Hot Stop

Hot Stop proposes rural roadside infrastructure for a community of Digital Nomads in 2030.

Increased time at home due to lockdowns has led people to reevaluate how domestic space is used and where work takes place. In the future, a fixed address will no longer be necessary since digital technologies have allowed people to remain productive and connected during quarantine. People will choose to live remotely (especially as self-driving cars become the norm) and seek closer relationships to nature in order to alleviate the stress caused by screen-based labor and leisure. Following this (and borrowing the words of prominent nomad Bob Wells), a new roving community will emerge that “gathers together to resist the tyranny of the dollar” by eliminating the largest expense for Americans: the single-family house.

This thesis investigates alternative proximities and modes of transience in an increasingly networked world by establishing a web of physical nodes where people can connect with each other, on and off the grid. Because the project is funded by timber companies under the Sustainable Forest Initiative, products and resources are uniquely intertwined. More specifically, the Hot Stops are located within the genetically modified forests of Weyerhaeuser Timber Company in Keweenaw County, Michigan. Three types of nodes—Cache, Hack, Refresh—are distributed across the site. Cache nodes are centrally located at repurposed log ponds next to employee housing. Operating like trading and gathering posts, they showcase and store company products. Hack nodes are work/live emergent structures installed at felling sites. To create these nodes, users collaboratively stage Weyerhaeuser BIM products (otherwise stored in Cache nodes) as social space. Refresh nodes contain sanitary lounges and, in their mediation of skid trails along water bodies, have a reciprocal relationship to the site. Together, the nodes define another nature, one that synthesizes material and immaterial networks.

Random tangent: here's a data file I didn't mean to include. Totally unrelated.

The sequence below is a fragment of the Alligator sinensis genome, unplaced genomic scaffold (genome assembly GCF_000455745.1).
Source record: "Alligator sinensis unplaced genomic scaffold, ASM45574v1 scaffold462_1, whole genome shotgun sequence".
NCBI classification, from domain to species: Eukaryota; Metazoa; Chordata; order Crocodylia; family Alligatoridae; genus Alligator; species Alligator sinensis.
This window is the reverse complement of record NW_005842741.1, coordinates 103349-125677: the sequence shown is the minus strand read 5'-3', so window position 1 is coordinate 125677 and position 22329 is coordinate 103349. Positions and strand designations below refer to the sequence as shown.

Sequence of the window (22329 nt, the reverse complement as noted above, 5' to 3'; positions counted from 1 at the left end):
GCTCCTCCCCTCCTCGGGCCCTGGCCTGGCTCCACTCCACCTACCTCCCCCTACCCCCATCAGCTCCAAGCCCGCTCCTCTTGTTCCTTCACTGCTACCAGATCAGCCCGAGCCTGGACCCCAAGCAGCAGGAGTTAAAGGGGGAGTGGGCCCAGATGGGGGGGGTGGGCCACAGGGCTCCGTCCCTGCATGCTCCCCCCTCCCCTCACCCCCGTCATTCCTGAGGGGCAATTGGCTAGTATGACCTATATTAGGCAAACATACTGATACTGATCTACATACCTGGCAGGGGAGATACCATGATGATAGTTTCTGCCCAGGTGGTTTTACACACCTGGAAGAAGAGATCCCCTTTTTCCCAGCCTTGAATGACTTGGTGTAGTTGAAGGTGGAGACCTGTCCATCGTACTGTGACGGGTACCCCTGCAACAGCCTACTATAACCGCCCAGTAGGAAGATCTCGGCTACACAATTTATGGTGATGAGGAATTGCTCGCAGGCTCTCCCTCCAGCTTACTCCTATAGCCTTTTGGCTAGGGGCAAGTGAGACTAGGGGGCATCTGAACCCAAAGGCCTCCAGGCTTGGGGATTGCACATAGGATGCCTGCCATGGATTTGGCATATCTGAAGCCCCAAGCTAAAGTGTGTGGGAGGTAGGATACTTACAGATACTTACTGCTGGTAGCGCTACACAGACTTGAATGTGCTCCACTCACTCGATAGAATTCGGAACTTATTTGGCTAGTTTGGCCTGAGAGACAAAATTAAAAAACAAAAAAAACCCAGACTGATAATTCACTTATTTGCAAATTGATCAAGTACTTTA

Faculty Advisor:
Cyrus Peñarroyo